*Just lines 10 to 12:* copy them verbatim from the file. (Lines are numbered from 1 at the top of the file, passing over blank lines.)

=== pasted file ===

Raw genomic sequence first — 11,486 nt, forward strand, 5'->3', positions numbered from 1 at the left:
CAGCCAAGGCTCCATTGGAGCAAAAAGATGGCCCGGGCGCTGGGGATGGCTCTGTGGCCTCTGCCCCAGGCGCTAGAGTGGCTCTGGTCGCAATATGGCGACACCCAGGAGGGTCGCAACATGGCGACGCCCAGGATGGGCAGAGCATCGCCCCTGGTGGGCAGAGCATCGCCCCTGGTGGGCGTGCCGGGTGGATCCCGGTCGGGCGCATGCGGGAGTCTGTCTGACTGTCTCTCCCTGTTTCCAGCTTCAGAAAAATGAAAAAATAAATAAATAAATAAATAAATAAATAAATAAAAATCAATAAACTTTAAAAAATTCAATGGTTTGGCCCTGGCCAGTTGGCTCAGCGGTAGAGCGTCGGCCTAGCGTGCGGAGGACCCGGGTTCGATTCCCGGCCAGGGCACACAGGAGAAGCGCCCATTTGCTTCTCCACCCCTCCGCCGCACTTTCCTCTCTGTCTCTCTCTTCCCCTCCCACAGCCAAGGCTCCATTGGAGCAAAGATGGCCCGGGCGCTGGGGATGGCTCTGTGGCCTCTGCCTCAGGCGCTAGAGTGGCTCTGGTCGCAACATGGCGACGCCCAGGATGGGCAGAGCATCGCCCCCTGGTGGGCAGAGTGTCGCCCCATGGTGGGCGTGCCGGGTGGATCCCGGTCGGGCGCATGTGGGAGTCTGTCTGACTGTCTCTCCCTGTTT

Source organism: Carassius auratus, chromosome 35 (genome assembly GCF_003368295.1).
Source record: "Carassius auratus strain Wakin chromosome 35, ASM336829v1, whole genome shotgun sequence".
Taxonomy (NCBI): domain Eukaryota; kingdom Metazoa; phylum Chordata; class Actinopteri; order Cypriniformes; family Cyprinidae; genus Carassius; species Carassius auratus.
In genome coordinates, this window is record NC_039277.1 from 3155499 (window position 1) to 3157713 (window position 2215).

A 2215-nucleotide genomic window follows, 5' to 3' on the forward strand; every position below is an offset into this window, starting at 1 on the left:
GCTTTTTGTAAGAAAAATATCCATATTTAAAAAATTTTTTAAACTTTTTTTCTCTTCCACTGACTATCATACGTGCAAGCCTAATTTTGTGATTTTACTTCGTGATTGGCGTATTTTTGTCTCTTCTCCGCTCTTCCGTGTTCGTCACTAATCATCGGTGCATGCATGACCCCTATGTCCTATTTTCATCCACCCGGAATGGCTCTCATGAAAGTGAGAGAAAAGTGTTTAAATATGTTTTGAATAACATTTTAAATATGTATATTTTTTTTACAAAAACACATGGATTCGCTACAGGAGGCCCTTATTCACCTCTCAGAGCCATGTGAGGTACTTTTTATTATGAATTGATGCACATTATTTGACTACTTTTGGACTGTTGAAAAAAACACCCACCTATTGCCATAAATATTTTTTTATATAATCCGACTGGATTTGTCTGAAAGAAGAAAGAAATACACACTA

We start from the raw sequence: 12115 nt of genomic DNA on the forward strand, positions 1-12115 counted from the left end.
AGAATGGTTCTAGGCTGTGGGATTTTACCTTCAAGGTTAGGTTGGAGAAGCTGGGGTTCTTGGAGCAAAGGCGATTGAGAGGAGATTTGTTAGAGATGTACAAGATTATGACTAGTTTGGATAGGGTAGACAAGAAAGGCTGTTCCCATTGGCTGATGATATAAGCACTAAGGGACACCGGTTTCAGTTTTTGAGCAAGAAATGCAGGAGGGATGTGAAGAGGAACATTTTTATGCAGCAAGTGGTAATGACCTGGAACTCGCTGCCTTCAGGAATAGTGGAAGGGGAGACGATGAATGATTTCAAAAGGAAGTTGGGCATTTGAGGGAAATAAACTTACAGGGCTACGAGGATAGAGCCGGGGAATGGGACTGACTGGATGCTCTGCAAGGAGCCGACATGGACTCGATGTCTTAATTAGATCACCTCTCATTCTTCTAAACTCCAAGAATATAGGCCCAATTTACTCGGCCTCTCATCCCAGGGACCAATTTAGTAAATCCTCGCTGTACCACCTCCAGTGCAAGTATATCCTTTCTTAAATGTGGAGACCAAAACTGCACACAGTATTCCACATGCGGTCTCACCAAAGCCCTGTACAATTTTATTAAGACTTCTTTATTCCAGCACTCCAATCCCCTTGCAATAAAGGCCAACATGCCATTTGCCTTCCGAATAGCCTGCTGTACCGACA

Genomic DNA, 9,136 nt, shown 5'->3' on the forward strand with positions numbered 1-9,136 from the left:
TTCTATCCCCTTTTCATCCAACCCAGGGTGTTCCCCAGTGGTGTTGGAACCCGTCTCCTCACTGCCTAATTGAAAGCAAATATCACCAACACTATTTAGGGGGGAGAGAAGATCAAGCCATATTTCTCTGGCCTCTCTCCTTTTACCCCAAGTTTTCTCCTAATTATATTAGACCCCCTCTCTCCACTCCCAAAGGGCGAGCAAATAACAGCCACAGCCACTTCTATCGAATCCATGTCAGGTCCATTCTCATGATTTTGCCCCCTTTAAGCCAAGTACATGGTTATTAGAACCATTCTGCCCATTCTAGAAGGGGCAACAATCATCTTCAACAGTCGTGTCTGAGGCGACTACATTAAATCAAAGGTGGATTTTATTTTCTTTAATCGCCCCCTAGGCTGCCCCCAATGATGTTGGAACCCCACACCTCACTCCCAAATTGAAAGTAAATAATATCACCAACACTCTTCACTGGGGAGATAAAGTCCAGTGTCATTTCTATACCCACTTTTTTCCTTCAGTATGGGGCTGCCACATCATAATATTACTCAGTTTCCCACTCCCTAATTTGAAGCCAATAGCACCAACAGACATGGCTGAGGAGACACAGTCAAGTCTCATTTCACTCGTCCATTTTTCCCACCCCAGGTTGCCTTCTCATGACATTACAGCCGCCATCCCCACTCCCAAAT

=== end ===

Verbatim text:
AGAATGGTTCTAGGCTGTGGGATTTTACCTTCAAGGTTAGGTTGGAGAAGCTGGGGTTCTTGGAGCAAAGGCGATTGAGAGGAGATTTGTTAGAGATGTACAAGATTATGACTAGTTTGGATAGGGTAGACAAGAAAGGCTGTTCCCATTGGCTGATGATATAAGCACTAAGGGACACCGGTTTCAGTTTTTGAGCAAGAAATGCAGGAGGGATGTGAAGAGGAACATTTTTATGCAGCAAGTGGTAATGACCTGGAACTCGCTGCCTTCAGGAATAGTGGAAGGGGAGACGATGAATGATTTCAAAAGGAAGTTGGGCATTTGAGGGAAATAAACTTACAGGGCTACGAGGATAGAGCCGGGGAATGGGACTGACTGGATGCTCTGCAAGGAGCCGACATGGACTCGATGTCTTAATTAGATCACCTCTCATTCTTCTAAACTCCAAGAATATAGGCCCAATTTACTCGGCCTCTCATCCCAGGGACCAATTTAGTAAATCCTCGCTGTACCACCTCCAGTGCAAGTATATCCTTTCTTAAATGTGGAGACCAAAACTGCACACAGTATTCCACATGCGGTCTCACCAAAGCCCTGTACAATTTTATTAAGACTTCTTTATTCCAGCACTCCAATCCCCTTGCAATAAAGGCCAACATGCCATTTGCCTTCCGAATAGCCTGCTGTACCGACA

Genomic DNA, 9,136 nt, shown 5'->3' on the forward strand with positions numbered 1-9,136 from the left:
TTCTATCCCCTTTTCATCCAACCCAGGGTGTTCCCCAGTGGTGTTGGAACCCGTCTCCTCACTGCCTAATTGAAAGCAAATATCACCAACACTATTTAGGGGGGAGAGAAGATCAAGCCATATTTCTCTGGCCTCTCTCCTTTTACCCCAAGTTTTCTCCTAATTATATTAGACCCCCTCTCTCCACTCCCAAAGGGCGAGCAAATAACAGCCACAGCCACTTCTATCGAATCCATGTCAGGTCCATTCTCATGATTTTGCCCCCTTTAAGCCAAGTACATGGTTATTAGAACCATTCTGCCCATTCTAGAAGGGGCAACAATCATCTTCAACAGTCGTGTCTGAGGCGACTACATTAAATCAAAGGTGGATTTTATTTTCTTTAATCGCCCCCTAGGCTGCCCCCAATGATGTTGGAACCCCACACCTCACTCCCAAATTGAAAGTAAATAATATCACCAACACTCTTCACTGGGGAGATAAAGTCCAGTGTCATTTCTATACCCACTTTTTTCCTTCAGTATGGGGCTGCCACATCATAATATTACTCAGTTTCCCACTCCCTAATTTGAAGCCAATAGCACCAACAGACATGGCTGAGGAGACACAGTCAAGTCTCATTTCACTCGTCCATTTTTCCCACCCCAGGTTGCCTTCTCATGACATTACAGCCGCCATCCCCACTCCCAAAT